- Having the idea of the gathering and setting an intention
- Initial planning of who you would like to be there, where you will host, and what time
- Extending the invitation with the details of where, what, and when to the guests
- Approaching the day with an attitude of generosity and kindness in order to create a welcoming space as a host to those that arrive
- And of course, there are often feelings of both excitement and anxiety as the gathering day approaches
I think there are a lot of parallels here in hosting your shadow and creating a space for it in your life. Some of the best ways I know to approach hosting the shadow is through intention setting, extending the invitation, creative ritual, personal reflection and self-compassion.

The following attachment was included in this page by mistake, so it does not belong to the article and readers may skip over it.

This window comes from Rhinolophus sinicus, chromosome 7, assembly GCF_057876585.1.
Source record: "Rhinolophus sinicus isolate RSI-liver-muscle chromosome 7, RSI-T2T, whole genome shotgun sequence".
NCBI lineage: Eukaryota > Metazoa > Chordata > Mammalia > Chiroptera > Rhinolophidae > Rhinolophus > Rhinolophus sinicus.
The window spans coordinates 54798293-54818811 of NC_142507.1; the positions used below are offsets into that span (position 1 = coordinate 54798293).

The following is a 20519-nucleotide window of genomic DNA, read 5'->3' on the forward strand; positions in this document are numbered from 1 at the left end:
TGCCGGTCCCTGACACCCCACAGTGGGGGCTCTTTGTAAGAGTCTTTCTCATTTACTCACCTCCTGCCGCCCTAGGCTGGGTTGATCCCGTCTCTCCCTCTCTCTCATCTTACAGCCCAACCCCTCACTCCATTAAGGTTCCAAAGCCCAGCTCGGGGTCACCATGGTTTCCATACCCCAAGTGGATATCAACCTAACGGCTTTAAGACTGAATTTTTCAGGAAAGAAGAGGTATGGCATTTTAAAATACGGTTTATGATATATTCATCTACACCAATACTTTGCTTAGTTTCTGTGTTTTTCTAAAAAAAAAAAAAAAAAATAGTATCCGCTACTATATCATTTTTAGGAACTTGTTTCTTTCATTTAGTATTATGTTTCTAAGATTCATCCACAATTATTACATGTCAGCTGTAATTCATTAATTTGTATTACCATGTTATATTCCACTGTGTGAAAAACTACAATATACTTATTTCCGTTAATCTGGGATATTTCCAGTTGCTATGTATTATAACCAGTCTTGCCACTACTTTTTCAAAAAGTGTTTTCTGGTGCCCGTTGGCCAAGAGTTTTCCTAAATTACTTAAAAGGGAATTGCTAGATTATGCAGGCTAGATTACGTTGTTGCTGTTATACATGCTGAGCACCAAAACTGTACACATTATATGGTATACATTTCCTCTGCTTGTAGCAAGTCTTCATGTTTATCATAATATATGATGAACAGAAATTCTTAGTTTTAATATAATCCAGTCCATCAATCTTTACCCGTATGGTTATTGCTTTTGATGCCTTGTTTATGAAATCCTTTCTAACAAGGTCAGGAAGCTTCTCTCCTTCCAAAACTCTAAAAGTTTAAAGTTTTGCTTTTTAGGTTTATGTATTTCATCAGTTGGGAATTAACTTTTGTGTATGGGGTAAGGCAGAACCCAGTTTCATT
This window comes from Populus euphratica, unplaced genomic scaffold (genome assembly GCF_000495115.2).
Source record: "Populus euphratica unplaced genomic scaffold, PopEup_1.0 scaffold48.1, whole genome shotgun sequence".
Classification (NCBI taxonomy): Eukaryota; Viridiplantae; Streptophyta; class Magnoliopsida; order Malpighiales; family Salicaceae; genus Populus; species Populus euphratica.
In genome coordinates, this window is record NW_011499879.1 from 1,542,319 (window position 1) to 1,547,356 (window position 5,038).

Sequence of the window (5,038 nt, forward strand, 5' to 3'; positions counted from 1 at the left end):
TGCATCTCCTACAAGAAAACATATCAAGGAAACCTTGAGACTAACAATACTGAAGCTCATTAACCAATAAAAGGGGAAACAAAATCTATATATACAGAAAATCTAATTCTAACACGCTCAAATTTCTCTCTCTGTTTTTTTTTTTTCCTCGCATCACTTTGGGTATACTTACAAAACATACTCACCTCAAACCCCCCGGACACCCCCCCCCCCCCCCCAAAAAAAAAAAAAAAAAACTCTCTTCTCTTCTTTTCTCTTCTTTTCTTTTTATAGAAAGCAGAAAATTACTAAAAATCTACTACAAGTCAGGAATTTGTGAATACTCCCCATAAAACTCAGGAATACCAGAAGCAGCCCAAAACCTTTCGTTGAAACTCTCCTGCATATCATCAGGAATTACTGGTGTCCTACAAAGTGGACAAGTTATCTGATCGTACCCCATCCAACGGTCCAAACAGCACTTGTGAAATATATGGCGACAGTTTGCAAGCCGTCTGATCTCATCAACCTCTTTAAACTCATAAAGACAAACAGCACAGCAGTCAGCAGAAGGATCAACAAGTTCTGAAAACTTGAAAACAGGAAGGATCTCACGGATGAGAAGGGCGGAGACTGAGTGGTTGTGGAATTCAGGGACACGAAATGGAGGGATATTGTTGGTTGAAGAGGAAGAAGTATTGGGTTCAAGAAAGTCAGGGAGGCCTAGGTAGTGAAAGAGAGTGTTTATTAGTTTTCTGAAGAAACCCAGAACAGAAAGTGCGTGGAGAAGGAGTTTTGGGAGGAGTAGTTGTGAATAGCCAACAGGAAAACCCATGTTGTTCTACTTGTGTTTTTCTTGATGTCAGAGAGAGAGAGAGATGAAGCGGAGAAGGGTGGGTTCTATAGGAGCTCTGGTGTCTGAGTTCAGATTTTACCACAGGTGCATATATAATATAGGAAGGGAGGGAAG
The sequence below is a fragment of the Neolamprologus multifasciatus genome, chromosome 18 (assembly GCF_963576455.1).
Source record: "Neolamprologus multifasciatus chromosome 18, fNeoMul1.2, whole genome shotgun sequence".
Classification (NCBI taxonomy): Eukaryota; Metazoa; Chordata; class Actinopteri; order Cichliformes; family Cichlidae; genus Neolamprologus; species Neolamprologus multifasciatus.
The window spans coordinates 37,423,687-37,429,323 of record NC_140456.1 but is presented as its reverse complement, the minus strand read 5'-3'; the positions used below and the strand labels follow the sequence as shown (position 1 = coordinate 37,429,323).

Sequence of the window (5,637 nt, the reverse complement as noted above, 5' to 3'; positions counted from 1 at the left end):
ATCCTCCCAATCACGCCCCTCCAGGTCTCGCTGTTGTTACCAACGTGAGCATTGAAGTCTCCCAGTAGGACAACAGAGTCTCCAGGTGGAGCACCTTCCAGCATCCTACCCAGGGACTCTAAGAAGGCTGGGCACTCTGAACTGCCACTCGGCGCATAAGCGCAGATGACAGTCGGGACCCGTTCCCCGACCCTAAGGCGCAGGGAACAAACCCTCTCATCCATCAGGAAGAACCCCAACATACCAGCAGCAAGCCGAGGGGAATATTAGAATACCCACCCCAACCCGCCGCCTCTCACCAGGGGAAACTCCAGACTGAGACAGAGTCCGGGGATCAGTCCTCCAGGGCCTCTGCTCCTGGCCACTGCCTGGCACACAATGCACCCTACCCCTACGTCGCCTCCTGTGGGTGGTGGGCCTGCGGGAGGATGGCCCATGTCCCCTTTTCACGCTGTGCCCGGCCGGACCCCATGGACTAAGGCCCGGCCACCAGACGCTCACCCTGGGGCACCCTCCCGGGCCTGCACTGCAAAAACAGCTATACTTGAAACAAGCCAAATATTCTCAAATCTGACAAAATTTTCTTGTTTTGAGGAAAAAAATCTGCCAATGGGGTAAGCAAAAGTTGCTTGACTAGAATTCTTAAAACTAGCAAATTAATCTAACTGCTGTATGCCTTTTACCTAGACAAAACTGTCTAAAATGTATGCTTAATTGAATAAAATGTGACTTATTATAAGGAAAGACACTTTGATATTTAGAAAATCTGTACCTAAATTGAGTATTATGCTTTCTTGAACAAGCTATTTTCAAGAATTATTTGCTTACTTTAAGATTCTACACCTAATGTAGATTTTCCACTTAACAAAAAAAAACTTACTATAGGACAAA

Intention Setting is the first step. It is often motivated by a wondering or a curiosity. Set the intention to work with the shadow. This could be an excellent use of your time with a therapist and a good way to be grounded in a relationship as you embark on this inner work.
Extending the Invitation is the ask. It is the openness to asking the shadow aspects of yourself to come forward. The invitation is an openness to befriending the darkness, not forcing it to come to the light, but allowing it an opportunity to be fully integrated into the whole of who you are.
Ritual is about creating sacred space and honoring something. It can be the smallest, most intimate symbolic activity that acknowledges the existence of something. A ritual for honoring and making space for the shadow elements of our wholeness can be creative such as lighting a candle and painting, drawing, writing, dancing, or sculpting. This is not about conquering the shadow but more about opening up space for it to express itself in your life through your body.